Most of the discussion on apps centres on in house development, and the notion of ‘you wrote it, you run it’ is central to the operations philosophy within many organisations.

But looking at the application portfolio of most DXC customers there’s typically very few in house applications (and hence not very much ‘you wrote it, you run it’).

For sure there’s a bunch of apps that service providers like DXC (and Luxoft) and our competitors build (and run); but there’s also a ton of packaged apps (aka commercial off-the-shelf – COTS) that we run the infrastructure for.

There’s been a general shift away from on premises packaged apps to SaaS for CRM (e.g. Siebel to Salesforce), HR (e.g. Peoplesoft to Workday) etc. But there are still the cloud refusniks, and there are still many Independent Software Vendors (ISVs) selling stuff into the mass market and down to various niches. Just as virtualisation drove a shift from scripted installers to virtual appliances, we can expect to see another shift towards packaging for Kubernetes.

As we look forward to a world more defined by Application Intimacy, the work of service providers will be less about running the infrastructure (which is subsumed by the platforms), and more about care and feeding of the apps running on those platforms.

Bonus content

Platform History

Both Cloud Foundry and Kubernetes trace their roots back to Google and its Borg platform.

Cloud Foundry came from Xooglers Derek Collison and Mark Lucovsky during their time at VMware (before it was spun off into Pivotal), and the BOSH tool at its heart is a homage to Borg (BOSH == borg++).

Meanwhile Kubernetes came from within Google as a way of taking a Borg like approach to resource management applied to Linux containers that had been popularised and made accessible by Docker (which built on the work the Googlers had put into the Linux kernel as cGroups, Kernel capabilities and Namespaces on the way to making Linux and Borg what they needed).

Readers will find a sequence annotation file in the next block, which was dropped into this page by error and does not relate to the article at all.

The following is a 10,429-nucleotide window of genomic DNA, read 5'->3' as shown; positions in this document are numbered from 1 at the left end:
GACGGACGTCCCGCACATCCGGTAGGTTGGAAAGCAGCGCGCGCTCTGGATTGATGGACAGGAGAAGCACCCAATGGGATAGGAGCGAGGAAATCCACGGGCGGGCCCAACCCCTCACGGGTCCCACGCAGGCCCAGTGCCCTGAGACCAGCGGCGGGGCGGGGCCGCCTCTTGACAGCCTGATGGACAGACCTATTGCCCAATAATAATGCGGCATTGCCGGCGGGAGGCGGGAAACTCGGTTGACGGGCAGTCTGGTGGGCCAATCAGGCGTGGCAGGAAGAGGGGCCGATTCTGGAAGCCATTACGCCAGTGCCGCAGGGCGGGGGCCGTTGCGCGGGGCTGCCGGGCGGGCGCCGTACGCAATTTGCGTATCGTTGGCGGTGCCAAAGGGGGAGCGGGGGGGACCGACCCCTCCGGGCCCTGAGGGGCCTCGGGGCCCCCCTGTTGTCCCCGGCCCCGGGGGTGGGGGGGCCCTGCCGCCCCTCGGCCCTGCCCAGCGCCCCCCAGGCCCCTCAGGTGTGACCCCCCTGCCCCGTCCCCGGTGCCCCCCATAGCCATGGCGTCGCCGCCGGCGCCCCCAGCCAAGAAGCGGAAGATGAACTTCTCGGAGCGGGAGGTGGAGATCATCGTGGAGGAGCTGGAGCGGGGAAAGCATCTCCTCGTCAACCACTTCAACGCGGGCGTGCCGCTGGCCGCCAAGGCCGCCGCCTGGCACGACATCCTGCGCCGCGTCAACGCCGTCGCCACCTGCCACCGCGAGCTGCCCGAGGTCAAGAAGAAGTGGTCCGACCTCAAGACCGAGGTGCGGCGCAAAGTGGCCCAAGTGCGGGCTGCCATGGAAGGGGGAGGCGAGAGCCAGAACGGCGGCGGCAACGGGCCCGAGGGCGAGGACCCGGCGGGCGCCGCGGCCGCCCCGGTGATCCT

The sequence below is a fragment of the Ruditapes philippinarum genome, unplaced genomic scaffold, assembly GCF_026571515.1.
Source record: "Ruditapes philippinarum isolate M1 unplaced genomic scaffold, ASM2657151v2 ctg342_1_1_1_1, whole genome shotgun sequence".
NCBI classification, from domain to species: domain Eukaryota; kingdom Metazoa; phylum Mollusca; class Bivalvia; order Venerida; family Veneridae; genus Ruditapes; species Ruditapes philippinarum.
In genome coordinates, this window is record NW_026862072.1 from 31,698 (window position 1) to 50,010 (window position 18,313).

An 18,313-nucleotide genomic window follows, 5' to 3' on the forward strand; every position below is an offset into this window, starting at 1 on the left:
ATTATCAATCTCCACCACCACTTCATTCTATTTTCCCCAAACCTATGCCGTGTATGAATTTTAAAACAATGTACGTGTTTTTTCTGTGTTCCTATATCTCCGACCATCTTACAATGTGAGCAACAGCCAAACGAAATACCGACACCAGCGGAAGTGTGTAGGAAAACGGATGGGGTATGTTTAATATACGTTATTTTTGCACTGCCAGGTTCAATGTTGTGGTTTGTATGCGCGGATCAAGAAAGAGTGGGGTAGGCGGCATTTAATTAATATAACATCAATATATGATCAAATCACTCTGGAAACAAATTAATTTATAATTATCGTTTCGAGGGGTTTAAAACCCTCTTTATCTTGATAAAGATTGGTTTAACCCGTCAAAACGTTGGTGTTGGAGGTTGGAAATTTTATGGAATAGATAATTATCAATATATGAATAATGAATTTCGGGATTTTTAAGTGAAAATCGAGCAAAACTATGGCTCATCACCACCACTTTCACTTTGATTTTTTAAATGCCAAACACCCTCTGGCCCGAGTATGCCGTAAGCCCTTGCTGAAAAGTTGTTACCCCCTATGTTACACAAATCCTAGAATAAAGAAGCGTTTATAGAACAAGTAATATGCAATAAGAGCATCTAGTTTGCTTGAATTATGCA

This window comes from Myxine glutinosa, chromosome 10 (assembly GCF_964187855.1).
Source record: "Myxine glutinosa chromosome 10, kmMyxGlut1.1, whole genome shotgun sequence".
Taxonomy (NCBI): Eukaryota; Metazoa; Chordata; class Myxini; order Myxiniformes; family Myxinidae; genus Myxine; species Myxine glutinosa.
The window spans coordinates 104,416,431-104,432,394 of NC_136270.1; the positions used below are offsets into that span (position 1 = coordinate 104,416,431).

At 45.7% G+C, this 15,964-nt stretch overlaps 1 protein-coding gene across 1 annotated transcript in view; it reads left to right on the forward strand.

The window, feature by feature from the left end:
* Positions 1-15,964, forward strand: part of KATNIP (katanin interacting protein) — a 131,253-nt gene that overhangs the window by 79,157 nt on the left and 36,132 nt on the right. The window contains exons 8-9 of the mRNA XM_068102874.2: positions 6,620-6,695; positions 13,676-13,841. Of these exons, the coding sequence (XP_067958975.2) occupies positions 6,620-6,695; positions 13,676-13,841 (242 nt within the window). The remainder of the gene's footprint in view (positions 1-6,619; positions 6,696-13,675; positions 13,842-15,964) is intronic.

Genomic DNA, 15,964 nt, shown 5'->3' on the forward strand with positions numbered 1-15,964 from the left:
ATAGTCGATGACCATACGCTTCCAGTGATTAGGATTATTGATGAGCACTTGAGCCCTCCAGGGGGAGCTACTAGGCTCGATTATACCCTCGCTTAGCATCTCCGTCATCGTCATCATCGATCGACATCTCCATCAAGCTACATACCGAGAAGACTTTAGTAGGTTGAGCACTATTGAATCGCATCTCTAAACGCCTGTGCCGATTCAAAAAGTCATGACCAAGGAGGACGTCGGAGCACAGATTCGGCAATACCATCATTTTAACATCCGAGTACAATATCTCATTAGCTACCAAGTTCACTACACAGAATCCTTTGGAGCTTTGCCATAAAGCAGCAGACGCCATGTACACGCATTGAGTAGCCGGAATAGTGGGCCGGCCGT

It’s therefore well worth watching John Wilkes’ ‘Cluster Management at Google‘ as he explains how they manage their own platform, which gives insight into the platforms now available to the rest of us.

Of course platforms existed long before Borg, and the High Performance Computing (HPC) world was using things like the Message Passing Interface (MPI) prior to the advent of commercial grid computing middleware. What changed in the last decade or so has been the ability to mix compute intensive workload with general purpose (typically more memory intensive) workload on the same platform.

Heroku deserves a mention here, as one of the early popular Platforms as a Service (PaaS). The simplicity of its developer experience (DX) has proven to be an inspiration for much that’s happened with platforms since.

12 Factor

Modern Apps probably should be Twelve-Factor Apps:

  1. Codebase One codebase tracked in revision control, many deploys
  2. Dependencies Explicitly declare and isolate dependencies
  3. Config Store config in the environment
  4. Backing services Treat backing services as attached resources
  5. Build, release, run Strictly separate build and run stages
  6. Processes Execute the app as one or more stateless processes
  7. Port binding Export services via port binding